Eventually, Defendant arrived at the room at the Neshaminy Motor Inn in which police were interrogating Ms. Burns. The officers recognized Defendant from his driver’s license, and promptly frisked him. The search yielded keys to the two rooms Defendant had rented at the Knights Inn, as well as a cell phone and a large wad of cash. Based upon the statements elicited from Ms. Burns and the items recovered from Defendant’s person, police obtained search warrants for the two rooms at the Knights Inn and the green Cadillac. In one of the rooms at the Knights Inn, police recovered 192.4 grams of crack cocaine.
At the suppression hearing, Defendant argued that Ms. Burns possessed neither common nor apparent authority to consent to a search of the room at the Neshaminy Motor Inn. He also argued that the frisk of his person was illegal. The lower court found Ms. Burns’ testimony credible regarding her voluntary consent to search the room at the Neshaminy Motor Inn. The lower court also determined that Ms. Burns had common authority, or in the alternative apparent authority, to give consent to search the room. The lower court further ruled that the frisk of Defendant was lawful because police possessed the requisite reasonable suspicion to believe he was armed and dangerous. The lower court also determined that Defendant consented to the search of his person. The lower court ultimately concluded that the search warrants were lawfully issued.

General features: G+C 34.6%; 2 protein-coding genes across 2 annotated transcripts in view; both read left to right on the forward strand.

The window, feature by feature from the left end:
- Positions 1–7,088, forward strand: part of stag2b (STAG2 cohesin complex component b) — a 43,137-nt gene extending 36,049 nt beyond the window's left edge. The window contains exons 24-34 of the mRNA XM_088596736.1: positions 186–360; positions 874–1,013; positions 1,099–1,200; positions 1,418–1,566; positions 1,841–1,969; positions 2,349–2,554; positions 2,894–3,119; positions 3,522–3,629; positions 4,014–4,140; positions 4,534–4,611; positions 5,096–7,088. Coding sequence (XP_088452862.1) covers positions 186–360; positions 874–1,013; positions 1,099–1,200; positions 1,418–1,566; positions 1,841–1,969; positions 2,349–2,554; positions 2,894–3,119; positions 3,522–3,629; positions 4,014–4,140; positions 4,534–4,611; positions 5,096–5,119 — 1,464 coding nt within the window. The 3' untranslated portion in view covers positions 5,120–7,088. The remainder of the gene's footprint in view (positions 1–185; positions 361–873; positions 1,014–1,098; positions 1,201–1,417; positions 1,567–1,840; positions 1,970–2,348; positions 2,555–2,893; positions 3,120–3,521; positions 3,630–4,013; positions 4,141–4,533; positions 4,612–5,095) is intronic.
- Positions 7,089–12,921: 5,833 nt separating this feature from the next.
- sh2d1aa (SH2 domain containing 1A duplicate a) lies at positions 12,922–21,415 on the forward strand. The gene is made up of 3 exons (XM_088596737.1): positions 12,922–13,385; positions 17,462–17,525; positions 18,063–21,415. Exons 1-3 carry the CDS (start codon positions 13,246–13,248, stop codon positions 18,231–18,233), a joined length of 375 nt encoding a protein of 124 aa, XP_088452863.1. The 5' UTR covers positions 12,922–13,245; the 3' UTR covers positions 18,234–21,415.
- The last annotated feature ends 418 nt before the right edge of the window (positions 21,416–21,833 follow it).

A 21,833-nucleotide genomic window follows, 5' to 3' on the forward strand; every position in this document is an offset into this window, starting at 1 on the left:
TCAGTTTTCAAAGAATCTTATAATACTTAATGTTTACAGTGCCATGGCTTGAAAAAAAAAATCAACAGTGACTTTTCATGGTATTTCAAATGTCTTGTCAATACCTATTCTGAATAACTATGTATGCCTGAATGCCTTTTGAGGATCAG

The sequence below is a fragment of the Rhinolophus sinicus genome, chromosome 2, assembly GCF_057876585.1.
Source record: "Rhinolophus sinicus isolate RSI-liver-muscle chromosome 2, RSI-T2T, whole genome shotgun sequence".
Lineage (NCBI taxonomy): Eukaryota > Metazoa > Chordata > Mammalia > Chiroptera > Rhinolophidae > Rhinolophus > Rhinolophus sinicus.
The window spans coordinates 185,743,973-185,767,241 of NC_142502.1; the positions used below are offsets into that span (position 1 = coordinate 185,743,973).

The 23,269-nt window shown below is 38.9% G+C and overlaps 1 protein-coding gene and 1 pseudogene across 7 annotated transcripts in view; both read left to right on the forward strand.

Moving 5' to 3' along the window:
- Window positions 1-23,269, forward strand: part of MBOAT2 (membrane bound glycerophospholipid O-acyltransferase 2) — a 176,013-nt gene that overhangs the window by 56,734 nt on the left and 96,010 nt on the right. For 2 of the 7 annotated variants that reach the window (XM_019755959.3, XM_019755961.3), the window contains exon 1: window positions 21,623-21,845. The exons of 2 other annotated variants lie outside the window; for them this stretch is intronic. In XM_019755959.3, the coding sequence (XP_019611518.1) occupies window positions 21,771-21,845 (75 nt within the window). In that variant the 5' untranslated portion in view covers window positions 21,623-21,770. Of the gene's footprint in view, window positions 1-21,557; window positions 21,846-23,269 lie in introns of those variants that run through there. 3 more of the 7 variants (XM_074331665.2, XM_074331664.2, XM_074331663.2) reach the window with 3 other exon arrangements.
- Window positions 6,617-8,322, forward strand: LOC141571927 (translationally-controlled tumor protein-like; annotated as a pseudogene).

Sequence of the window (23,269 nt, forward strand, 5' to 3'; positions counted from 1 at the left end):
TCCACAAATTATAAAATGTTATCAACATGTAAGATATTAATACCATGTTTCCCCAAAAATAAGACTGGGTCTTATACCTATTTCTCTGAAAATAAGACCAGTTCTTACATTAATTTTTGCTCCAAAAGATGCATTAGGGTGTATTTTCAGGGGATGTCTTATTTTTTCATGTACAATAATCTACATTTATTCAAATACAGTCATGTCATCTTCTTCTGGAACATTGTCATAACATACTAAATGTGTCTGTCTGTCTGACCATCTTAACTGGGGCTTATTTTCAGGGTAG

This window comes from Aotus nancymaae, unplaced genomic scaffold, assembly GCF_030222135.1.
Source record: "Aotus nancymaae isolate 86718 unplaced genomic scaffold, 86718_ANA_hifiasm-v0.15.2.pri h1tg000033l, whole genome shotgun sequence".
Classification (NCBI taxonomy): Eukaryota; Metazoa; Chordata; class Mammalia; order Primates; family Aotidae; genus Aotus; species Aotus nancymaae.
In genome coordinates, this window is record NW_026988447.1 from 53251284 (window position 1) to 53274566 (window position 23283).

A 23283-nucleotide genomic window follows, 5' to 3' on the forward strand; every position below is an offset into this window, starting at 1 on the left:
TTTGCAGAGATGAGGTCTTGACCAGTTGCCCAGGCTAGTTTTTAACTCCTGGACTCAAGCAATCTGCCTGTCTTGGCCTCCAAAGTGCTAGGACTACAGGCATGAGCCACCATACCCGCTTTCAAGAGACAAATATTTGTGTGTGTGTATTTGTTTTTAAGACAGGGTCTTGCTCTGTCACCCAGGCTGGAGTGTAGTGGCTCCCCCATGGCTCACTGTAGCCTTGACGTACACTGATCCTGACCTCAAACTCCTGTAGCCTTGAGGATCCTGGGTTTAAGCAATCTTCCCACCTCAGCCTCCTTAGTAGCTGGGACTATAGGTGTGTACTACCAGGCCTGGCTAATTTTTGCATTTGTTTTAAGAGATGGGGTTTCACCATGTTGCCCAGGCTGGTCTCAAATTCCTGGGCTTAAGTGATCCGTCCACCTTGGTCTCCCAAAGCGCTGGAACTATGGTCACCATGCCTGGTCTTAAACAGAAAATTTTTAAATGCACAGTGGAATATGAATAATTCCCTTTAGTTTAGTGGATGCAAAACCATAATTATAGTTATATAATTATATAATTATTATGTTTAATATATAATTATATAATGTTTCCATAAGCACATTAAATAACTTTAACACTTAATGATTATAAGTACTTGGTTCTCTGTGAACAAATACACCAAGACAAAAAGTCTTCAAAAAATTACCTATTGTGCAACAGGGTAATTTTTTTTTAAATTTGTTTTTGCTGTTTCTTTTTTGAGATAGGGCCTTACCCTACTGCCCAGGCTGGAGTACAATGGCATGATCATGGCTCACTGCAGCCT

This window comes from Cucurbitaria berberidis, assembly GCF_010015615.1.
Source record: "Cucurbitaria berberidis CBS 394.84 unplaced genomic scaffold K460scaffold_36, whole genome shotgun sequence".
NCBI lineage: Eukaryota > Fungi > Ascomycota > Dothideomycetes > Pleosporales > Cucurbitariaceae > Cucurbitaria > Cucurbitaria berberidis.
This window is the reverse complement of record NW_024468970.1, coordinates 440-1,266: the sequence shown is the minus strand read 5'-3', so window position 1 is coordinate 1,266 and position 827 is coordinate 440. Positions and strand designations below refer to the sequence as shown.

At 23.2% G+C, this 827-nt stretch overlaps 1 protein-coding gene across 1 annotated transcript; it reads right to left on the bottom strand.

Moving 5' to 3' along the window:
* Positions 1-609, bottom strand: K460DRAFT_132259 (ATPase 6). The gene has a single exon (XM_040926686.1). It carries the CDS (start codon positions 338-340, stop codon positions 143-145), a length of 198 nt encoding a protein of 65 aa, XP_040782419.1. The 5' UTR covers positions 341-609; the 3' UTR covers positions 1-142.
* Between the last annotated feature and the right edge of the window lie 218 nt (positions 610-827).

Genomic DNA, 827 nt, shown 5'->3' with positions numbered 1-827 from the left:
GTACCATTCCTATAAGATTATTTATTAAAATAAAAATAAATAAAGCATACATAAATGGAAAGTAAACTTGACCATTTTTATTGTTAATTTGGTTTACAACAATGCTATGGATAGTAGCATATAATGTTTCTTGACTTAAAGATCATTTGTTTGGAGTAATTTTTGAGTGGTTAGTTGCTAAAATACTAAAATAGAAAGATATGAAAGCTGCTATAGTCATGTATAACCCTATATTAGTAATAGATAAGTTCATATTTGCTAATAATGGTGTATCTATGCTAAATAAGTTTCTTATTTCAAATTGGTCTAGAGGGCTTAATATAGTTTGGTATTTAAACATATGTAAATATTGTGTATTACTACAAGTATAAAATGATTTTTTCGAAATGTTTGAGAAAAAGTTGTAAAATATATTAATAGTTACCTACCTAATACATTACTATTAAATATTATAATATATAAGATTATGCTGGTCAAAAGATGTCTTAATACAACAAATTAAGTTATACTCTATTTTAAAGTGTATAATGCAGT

Defendant entered a guilty plea, but preserved his right to appeal the lower court’s denial of his suppression motion. The Third Circuit upheld the lower court’s denial of Defendant’s suppression motion. Specifically, the Third Circuit concluded that, based upon the facts as known to police at the time of the encounter, i.e., that Ms. Burns was a prostitute employed by Defendant, the officers reasonably believed that Ms. Burns had common authority, or at the very least apparent authority, over the room. The Third Circuit also ruled that, based on the information police had obtained to that point, i.e, that Defendant was a drug dealer who ran a prostitution operation, the officers reasonably believed that Defendant would be armed and dangerous. Distinguishing United States v. Myers, 308 F.3d 251, 258 (3d Cir. 2002), the court concluded that a frisk inside one’s home is permissible if limited to the extent necessary to protect police and secure the situation. The court also ruled that, based upon the testimony of the arresting officer, Defendant had in fact given consent for police to search him.